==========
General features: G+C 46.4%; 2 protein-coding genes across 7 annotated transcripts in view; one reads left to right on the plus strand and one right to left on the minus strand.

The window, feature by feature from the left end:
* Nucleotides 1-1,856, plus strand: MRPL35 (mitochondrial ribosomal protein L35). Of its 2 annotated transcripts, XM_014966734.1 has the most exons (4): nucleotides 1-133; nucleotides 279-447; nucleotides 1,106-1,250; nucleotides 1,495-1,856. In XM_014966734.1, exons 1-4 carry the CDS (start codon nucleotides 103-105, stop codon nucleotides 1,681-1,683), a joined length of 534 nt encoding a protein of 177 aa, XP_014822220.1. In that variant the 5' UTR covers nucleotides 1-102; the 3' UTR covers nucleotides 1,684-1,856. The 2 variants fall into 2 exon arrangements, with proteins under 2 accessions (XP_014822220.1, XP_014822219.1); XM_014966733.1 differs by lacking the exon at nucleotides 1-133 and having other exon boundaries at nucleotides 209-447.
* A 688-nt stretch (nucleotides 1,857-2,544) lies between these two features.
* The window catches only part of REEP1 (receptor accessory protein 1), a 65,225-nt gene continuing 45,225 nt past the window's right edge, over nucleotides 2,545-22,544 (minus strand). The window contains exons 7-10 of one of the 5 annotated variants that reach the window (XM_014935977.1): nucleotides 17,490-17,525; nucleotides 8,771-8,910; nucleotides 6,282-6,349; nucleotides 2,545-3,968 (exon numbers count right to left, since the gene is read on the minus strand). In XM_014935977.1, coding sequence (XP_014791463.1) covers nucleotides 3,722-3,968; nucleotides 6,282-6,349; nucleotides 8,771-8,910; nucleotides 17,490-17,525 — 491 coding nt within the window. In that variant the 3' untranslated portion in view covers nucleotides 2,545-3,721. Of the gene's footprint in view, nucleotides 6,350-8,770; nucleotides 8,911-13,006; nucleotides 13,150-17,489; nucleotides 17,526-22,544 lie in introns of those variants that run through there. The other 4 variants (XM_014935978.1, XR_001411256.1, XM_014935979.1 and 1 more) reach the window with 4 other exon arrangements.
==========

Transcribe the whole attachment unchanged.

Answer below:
General features: G+C 46.4%; 2 protein-coding genes across 7 annotated transcripts in view; one reads left to right on the plus strand and one right to left on the minus strand.

The window, feature by feature from the left end:
* Nucleotides 1-1,856, plus strand: MRPL35 (mitochondrial ribosomal protein L35). Of its 2 annotated transcripts, XM_014966734.1 has the most exons (4): nucleotides 1-133; nucleotides 279-447; nucleotides 1,106-1,250; nucleotides 1,495-1,856. In XM_014966734.1, exons 1-4 carry the CDS (start codon nucleotides 103-105, stop codon nucleotides 1,681-1,683), a joined length of 534 nt encoding a protein of 177 aa, XP_014822220.1. In that variant the 5' UTR covers nucleotides 1-102; the 3' UTR covers nucleotides 1,684-1,856. The 2 variants fall into 2 exon arrangements, with proteins under 2 accessions (XP_014822220.1, XP_014822219.1); XM_014966733.1 differs by lacking the exon at nucleotides 1-133 and having other exon boundaries at nucleotides 209-447.
* A 688-nt stretch (nucleotides 1,857-2,544) lies between these two features.
* The window catches only part of REEP1 (receptor accessory protein 1), a 65,225-nt gene continuing 45,225 nt past the window's right edge, over nucleotides 2,545-22,544 (minus strand). The window contains exons 7-10 of one of the 5 annotated variants that reach the window (XM_014935977.1): nucleotides 17,490-17,525; nucleotides 8,771-8,910; nucleotides 6,282-6,349; nucleotides 2,545-3,968 (exon numbers count right to left, since the gene is read on the minus strand). In XM_014935977.1, coding sequence (XP_014791463.1) covers nucleotides 3,722-3,968; nucleotides 6,282-6,349; nucleotides 8,771-8,910; nucleotides 17,490-17,525 — 491 coding nt within the window. In that variant the 3' untranslated portion in view covers nucleotides 2,545-3,721. Of the gene's footprint in view, nucleotides 6,350-8,770; nucleotides 8,911-13,006; nucleotides 13,150-17,489; nucleotides 17,526-22,544 lie in introns of those variants that run through there. The other 4 variants (XM_014935978.1, XR_001411256.1, XM_014935979.1 and 1 more) reach the window with 4 other exon arrangements.